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“Democracy, the press and free enterprise are inextricably bound up,” says Roberto Civita, director of the Brazilian magazine Veja, the most widely read in Latin America: defending free speech would entail protecting the freedom of businesses, starting with the press. But what happens when a political leader is elected on a programme that includes challenging the interests of the private sector and media bosses? Ever since leaders determined to end (or try to end) neoliberalism came to power in Latin America, and parties defending the traditional elite became weaker, the media has had a mission. As Judith Brito, editor of the conservative Brazilian daily Folha de São Paulo, puts it: “Since the opposition has been weakened so much, it is the media that effectively fulfils this role” (O Globo, 18 March 2010) — sometimes very inventively.

Whose free press? – Le Monde diplomatique on Latin America

Protests in Brazil have highlighted, most recently, the growing use of social media for citizens to organize politically, outside the traditional parties and union structures of the past. New communication technologies have also played a key role in political organization and protests throughout the hemisphere, including the #YoSoy132 protests in Mexico, education protests in Chile, and cacerolazos in Argentina. Are these communications technologies helping promote better governance or disrupting government stability? What are governments doing to respond and organize online? How are these technologies impacting debates over media and censorship of political issues in the hemisphere? To answer these questions, the Americas Program is pleased to welcome James Bosworth, author of Bloggings by Boz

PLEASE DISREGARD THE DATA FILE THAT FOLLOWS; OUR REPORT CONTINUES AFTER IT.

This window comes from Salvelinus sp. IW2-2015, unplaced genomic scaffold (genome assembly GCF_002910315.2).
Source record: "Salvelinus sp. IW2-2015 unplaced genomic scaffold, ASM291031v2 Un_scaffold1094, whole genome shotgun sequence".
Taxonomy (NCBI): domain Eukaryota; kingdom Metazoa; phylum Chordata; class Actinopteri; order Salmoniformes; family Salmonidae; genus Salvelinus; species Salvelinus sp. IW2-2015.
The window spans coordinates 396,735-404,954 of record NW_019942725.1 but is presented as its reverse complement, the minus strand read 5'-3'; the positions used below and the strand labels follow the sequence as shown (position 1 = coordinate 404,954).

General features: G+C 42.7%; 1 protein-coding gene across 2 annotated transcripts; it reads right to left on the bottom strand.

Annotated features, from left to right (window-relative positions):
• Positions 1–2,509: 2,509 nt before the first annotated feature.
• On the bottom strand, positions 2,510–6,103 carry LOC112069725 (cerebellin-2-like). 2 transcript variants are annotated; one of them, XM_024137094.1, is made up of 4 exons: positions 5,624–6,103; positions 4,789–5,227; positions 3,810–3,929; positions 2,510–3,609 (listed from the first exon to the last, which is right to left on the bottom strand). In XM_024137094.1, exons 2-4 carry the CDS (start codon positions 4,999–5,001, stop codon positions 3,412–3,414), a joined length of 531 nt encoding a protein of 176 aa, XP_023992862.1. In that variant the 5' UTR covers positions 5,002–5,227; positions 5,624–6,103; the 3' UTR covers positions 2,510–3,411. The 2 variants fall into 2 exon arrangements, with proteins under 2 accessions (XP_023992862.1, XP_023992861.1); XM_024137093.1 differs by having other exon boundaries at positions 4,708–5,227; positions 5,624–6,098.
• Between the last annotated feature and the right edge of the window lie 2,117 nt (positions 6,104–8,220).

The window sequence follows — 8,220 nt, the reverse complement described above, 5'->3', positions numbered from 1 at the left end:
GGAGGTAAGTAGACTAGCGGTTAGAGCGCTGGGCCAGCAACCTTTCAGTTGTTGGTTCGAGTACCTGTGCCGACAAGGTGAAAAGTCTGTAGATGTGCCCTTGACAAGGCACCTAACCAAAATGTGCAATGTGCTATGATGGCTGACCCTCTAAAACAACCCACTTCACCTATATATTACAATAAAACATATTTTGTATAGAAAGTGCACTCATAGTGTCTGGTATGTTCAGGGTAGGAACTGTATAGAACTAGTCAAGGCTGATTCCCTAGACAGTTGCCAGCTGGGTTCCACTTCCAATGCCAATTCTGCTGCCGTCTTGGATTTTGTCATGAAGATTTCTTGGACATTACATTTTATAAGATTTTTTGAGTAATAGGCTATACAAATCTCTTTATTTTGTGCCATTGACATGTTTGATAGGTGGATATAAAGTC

2013 event covering New Media Technologies and Social Movements in Latin America at the Center for Strategic and International Studies. Audio of the event here.

Many emerging markets have fallen in recent weeks and investors fear further losses in the near future. Fostering new technologies, innovation, and entrepreneurship are critical to their recovery. Brazil, Turkey, and Indonesia should embrace consumer and business friendly Internet policies instead of a government-centric approach that risks crippling the Internet. It is not too late for them to adjust course and leverage the free and open Internet to kick start their flagging economies.